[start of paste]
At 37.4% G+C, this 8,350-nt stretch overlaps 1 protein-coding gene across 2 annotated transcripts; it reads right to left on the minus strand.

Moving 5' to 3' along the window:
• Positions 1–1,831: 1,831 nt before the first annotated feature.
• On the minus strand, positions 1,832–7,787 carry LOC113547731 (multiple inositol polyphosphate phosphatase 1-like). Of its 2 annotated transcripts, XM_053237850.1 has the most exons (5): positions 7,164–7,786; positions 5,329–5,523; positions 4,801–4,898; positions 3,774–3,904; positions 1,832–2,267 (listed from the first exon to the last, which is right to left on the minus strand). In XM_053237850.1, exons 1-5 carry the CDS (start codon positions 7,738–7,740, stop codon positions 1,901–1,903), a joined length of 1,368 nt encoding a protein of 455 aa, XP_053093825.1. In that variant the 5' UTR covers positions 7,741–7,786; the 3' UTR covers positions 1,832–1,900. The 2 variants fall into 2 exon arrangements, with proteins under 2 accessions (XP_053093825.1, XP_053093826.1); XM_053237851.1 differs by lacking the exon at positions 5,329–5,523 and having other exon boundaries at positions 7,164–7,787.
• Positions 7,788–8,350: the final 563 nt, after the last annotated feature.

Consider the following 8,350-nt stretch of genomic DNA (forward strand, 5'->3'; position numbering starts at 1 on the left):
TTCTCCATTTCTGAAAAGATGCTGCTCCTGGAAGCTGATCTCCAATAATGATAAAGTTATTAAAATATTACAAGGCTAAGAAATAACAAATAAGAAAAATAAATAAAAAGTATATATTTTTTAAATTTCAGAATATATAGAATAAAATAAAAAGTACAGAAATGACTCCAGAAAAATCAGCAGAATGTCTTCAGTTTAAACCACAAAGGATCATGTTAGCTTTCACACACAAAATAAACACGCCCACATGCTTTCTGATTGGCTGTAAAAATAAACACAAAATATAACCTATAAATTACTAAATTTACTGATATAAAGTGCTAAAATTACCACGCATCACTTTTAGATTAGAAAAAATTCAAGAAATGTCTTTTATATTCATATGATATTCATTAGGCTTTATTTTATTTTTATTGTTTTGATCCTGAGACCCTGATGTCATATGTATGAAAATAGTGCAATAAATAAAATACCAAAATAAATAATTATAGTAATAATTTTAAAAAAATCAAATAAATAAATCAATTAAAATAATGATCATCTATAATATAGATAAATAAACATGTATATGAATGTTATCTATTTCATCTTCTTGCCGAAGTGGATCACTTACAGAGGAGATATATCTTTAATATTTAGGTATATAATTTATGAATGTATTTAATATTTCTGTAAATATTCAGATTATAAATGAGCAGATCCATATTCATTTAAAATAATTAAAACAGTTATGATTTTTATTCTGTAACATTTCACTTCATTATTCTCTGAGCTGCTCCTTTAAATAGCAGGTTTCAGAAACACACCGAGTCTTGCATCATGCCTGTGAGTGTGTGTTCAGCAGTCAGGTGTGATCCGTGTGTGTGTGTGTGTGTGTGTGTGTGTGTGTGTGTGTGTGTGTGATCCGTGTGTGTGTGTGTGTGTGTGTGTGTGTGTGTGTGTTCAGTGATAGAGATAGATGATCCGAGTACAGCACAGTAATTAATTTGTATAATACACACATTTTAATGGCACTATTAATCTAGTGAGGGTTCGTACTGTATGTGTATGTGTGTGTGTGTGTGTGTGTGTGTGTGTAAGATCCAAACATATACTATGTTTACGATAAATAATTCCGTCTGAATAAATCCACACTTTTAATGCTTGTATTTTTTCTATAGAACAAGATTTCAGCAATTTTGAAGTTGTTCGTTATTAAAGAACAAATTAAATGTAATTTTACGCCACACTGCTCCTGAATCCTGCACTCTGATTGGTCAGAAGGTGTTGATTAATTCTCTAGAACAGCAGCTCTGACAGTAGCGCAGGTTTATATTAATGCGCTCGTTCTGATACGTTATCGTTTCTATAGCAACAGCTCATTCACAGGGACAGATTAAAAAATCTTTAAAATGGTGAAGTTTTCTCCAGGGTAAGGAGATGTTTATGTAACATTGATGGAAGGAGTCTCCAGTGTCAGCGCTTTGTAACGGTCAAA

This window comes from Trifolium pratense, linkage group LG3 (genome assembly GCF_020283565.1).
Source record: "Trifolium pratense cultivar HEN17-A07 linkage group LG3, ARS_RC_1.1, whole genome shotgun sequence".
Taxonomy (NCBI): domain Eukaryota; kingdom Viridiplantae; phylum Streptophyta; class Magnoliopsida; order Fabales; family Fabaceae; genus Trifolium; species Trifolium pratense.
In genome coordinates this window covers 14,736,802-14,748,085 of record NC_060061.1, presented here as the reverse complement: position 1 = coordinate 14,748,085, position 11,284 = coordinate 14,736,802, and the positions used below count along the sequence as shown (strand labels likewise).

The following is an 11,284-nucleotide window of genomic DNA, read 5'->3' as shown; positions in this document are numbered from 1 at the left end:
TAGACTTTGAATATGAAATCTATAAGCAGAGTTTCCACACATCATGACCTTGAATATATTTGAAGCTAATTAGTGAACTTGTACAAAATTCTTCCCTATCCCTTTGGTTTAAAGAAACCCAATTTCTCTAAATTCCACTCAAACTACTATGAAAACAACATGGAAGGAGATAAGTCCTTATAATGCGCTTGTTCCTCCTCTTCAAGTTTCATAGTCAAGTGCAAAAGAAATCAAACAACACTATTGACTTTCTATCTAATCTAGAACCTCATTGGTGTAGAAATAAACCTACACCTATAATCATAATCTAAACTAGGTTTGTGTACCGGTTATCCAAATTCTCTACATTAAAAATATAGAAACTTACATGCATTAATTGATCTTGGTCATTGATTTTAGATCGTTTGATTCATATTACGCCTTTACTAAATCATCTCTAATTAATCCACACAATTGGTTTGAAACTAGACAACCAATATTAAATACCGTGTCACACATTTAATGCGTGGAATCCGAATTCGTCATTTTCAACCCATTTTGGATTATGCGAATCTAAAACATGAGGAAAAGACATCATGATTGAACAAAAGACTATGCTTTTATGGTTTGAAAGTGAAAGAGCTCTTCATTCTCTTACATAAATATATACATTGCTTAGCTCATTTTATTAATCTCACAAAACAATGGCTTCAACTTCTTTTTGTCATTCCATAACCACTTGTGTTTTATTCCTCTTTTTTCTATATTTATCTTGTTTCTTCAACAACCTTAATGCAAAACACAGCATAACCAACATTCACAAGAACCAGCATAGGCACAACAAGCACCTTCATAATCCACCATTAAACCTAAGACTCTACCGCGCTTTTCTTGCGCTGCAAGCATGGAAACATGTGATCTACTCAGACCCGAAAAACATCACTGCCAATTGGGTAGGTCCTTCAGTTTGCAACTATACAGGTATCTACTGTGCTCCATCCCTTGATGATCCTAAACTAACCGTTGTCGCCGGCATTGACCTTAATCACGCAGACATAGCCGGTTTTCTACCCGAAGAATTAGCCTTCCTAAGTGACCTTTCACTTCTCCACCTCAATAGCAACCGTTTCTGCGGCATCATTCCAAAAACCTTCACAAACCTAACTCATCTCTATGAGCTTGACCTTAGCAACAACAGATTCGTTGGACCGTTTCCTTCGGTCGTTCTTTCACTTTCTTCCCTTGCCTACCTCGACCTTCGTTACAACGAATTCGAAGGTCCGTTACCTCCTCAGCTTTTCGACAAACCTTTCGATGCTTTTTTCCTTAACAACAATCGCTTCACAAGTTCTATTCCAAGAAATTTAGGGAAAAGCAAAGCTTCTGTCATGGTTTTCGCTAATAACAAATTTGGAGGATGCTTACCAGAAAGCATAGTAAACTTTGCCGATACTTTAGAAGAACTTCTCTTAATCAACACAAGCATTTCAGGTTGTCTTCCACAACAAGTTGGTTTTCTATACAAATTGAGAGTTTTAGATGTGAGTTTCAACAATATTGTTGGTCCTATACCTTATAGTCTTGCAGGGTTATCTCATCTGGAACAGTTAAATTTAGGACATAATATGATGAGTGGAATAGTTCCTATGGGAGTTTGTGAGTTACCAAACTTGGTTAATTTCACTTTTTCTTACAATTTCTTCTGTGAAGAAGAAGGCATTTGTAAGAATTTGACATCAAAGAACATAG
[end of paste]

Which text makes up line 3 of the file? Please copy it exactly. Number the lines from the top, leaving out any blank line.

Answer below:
• Positions 1–1,831: 1,831 nt before the first annotated feature.